You Can Get Creative and Never Grow Old

“Have nothing to do with growing old—but fall in love with growing older.” — J. Ellsworth Kalas

Image courtesy of jiggoja at
Image courtesy of jiggoja at

Are you growing older? According to J. Ellsworth Kalas, in his book, I Love Growing Older but I’ll Never Grow Old, this is far from a duh-yes question. Kalas says, “Older is a journey. Old is a destination.” Whereas Kalas’s destination is heaven, for others it might be sourness.

What I address today is how we can get creative to stay on life’s journey and never stop at the destination called bitterness. I’ll give examples to get your creative juices flowing.

mage courtesy of Sujin Jetkasettakorn at
mage courtesy of Sujin Jetkasettakorn at

A person who is “growing older” learns new things.

  • Take a writing or art class and write and illustrate stories for your grandchildren in which they are the main characters.
  • Join a scrapbooking group and learn how to create beautiful albums for each of your children. Go through your boxes of stored photos and select the best. Then pitch the rest so your children don’t have to do that job after you’re gone.
  • Learn to play the guitar or keyboard and visit nursing homes and prisons with your church or other groups and share age-appropriate music.
Image courtesy of nuttakit at
Image courtesy of nuttakit at

A person who is “growing older” develops relationships.

  • Build a friendship with someone who’s older than you.
    • A homebound person. Be consistent in your visit schedule. Bring tea and cookies, read a book together, assemble a 300 large-piece jigsaw puzzle, listen to her stories.
    • A mentor. Look for an expert to teach you a “dying” art: canning, gardening, knitting, tatting lace, woodworking, sewing.
    • An Octogenarian. Record her stories. Start a historical blog and share real life stories.
  • Grow a friendship with someone who’s younger than you.
    • A child without a parent or grandparents. Create a road and businesses and play cars (have a police car for those speeders), play restaurant with plastic food (take turns being a server, a cook, and a patron).
    • Join interest groups attended by people of a wide range of ages. Writers groups, book clubs, a church choir.
  • Schedule “date night” with your spouse whether you have children in your home or not. Try something new. Dancing lessons, a sport, dinner with friends in a different nationality restaurant each week, geocaching.


mage courtesy of nongpimmy at
mage courtesy of nongpimmy at

A person who is “growing older” helps others.

  • Use your expertizes from your still active or retired career to help others. Help with someone’s taxes, show a novice how to plant a garden, change the oil in a widow’s car, give an art lesson, tutor a student, pray for others.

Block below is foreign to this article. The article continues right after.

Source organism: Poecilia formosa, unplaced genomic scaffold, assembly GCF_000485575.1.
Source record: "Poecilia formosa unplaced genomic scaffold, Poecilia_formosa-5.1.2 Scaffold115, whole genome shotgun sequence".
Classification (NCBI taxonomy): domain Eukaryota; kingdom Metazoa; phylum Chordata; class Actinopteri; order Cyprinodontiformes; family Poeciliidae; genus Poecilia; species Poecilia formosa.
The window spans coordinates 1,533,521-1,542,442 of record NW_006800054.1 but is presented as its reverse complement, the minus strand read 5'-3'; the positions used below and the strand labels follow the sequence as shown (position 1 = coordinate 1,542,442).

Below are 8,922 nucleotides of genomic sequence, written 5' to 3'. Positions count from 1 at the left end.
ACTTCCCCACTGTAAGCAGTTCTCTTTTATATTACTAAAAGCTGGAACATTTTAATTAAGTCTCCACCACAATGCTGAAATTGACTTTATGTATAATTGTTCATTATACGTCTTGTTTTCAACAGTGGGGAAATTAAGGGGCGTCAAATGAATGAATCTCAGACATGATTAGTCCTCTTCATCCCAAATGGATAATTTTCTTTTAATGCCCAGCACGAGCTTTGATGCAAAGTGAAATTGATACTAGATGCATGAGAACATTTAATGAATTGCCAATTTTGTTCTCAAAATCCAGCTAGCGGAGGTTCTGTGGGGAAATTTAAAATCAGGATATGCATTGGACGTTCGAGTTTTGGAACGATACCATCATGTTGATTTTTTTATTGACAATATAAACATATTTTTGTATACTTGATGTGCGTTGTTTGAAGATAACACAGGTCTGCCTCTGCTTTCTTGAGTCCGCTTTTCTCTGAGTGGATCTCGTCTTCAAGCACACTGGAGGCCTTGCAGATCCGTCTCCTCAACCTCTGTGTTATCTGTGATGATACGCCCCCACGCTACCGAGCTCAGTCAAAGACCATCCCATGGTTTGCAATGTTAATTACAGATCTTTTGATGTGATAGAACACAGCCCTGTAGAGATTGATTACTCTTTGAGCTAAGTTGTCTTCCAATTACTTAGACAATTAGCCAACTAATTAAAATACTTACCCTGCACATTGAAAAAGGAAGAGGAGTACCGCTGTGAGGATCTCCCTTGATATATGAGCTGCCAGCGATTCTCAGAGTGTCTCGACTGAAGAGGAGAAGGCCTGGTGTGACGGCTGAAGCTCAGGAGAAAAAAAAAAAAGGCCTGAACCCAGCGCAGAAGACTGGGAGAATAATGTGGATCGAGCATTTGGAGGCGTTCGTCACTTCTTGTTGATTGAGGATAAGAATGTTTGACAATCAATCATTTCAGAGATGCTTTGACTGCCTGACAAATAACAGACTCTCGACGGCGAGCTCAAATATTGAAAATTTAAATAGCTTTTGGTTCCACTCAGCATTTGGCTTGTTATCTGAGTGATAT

• Volunteer in something new to you. In a food pantry, at the voting poles, as a chaperone for a teen mission trip, teaching Sunday school or Vacation Bible School, at Habitat for Humanity, driving people to doctor appointments or the grocery store.
  • Write a blog sharing information you’ve learned. How to: write fiction, research genealogy, make the best deviled eggs, travel across the country in an RV.

Get involved in learning, building relationships, and helping others. You’ll grow older in a wonderful life journey.

What are activities you do to grow older gracefully in your journey?

Can You Beat These Creative Solutions to Everyday Problems

“It’s amazing what ordinary people can do if they set out without preconceived notions.” — Charles F. Kettering


Today in brainstorming a blog idea, my conscience convicted me to address the title of my blog: Creative in Everything. Could I show that everyday people with everyday problems can be creative in everything?

I brainstormed the creative solutions I’ve come across over the years. Without judging their worth, because we can be creative in poor solutions, I merely report them.

How Everyday People Creatively Solve Their Everyday Problems.

Briar Patch21. How do you lighten the day of a passerby on your rural road? The photo says it all.

2. How do you bore your mind to overcome insomnia? Spell every word that comes into your overactive mind. You don’t have to spell the words correctly.

3. How do you keep the hall light from shining in your eyes while you watch TV in your room? Tear off a portion of the tissue box next to your recliner and wedge it between your face and the ear handle on your glasses.

4. How do you repair a snag in your fingernail when you’re paralyzed on one side? Have your son glue an emery board to an end table.

Drag Strip5. How do you protect 5-year-olds’ ears at a drag strip? Stuff their ears with blobs of tissue.

6. How do you manage a runny nose during allergy season? Twist two tissues and stick them up your nostrils.

7. How do you reduce headache pain? Loop a belt around your head and thread the free end through the buckle end. Then pull the free end as tight as you can, making a vice grip.